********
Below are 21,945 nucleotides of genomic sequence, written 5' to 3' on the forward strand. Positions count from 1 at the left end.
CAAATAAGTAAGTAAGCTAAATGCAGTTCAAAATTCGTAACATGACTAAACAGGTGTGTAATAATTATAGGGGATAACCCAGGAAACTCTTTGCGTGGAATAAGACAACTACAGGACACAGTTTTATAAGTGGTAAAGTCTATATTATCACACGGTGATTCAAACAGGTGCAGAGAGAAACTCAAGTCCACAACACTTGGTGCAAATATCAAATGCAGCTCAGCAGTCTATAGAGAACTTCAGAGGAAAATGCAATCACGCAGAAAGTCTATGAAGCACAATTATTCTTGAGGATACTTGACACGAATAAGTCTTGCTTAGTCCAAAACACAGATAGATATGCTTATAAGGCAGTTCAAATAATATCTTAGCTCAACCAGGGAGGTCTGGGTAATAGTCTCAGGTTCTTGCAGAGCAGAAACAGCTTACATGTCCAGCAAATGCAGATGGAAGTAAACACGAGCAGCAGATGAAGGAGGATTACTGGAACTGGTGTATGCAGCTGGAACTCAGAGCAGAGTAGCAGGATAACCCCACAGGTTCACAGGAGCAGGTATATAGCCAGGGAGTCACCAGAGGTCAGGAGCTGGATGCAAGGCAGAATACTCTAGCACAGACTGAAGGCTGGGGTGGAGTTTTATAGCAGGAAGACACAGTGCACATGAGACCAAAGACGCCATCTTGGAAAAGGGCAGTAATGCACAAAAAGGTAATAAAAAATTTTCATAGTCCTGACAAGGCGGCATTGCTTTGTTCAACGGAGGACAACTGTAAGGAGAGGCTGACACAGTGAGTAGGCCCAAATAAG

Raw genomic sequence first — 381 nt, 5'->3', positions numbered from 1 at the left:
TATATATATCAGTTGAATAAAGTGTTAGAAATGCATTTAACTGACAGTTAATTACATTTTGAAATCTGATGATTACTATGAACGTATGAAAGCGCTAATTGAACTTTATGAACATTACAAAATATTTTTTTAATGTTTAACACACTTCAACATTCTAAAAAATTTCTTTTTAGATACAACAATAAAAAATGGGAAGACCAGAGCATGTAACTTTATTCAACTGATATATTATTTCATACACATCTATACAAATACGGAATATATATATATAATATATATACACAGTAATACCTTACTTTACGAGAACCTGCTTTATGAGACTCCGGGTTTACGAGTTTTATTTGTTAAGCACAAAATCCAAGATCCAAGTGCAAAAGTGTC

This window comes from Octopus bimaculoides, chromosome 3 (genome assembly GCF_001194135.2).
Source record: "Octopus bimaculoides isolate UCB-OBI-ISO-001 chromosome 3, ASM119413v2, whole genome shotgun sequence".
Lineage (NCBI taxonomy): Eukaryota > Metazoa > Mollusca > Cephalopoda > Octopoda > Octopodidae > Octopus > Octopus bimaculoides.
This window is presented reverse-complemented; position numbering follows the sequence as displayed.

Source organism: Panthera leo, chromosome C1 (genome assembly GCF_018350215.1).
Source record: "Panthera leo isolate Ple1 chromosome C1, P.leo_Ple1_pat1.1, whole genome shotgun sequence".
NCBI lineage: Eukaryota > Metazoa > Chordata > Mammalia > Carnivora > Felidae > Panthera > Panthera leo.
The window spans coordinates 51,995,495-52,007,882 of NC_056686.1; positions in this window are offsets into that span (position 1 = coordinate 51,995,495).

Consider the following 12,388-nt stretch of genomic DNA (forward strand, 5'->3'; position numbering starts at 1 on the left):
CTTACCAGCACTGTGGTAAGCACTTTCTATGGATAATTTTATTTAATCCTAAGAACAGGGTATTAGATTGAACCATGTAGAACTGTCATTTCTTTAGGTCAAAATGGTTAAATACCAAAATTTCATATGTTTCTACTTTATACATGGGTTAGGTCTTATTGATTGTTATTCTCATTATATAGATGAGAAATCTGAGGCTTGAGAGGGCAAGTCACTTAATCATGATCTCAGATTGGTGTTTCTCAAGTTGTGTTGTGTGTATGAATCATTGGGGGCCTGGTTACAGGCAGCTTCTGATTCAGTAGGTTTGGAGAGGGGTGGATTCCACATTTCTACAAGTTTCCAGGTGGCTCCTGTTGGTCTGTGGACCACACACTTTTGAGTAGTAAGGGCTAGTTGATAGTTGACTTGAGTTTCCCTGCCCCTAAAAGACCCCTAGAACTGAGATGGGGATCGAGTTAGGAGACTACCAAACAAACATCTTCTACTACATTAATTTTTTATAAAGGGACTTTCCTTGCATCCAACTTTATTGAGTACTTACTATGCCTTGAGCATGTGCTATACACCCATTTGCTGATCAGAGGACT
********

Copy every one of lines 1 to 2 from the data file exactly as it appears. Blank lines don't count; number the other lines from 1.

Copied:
Below are 21,945 nucleotides of genomic sequence, written 5' to 3' on the forward strand. Positions count from 1 at the left end.
CAAATAAGTAAGTAAGCTAAATGCAGTTCAAAATTCGTAACATGACTAAACAGGTGTGTAATAATTATAGGGGATAACCCAGGAAACTCTTTGCGTGGAATAAGACAACTACAGGACACAGTTTTATAAGTGGTAAAGTCTATATTATCACACGGTGATTCAAACAGGTGCAGAGAGAAACTCAAGTCCACAACACTTGGTGCAAATATCAAATGCAGCTCAGCAGTCTATAGAGAACTTCAGAGGAAAATGCAATCACGCAGAAAGTCTATGAAGCACAATTATTCTTGAGGATACTTGACACGAATAAGTCTTGCTTAGTCCAAAACACAGATAGATATGCTTATAAGGCAGTTCAAATAATATCTTAGCTCAACCAGGGAGGTCTGGGTAATAGTCTCAGGTTCTTGCAGAGCAGAAACAGCTTACATGTCCAGCAAATGCAGATGGAAGTAAACACGAGCAGCAGATGAAGGAGGATTACTGGAACTGGTGTATGCAGCTGGAACTCAGAGCAGAGTAGCAGGATAACCCCACAGGTTCACAGGAGCAGGTATATAGCCAGGGAGTCACCAGAGGTCAGGAGCTGGATGCAAGGCAGAATACTCTAGCACAGACTGAAGGCTGGGGTGGAGTTTTATAGCAGGAAGACACAGTGCACATGAGACCAAAGACGCCATCTTGGAAAAGGGCAGTAATGCACAAAAAGGTAATAAAAAATTTTCATAGTCCTGACAAGGCGGCATTGCTTTGTTCAACGGAGGACAACTGTAAGGAGAGGCTGACACAGTGAGTAGGCCCAAATAAG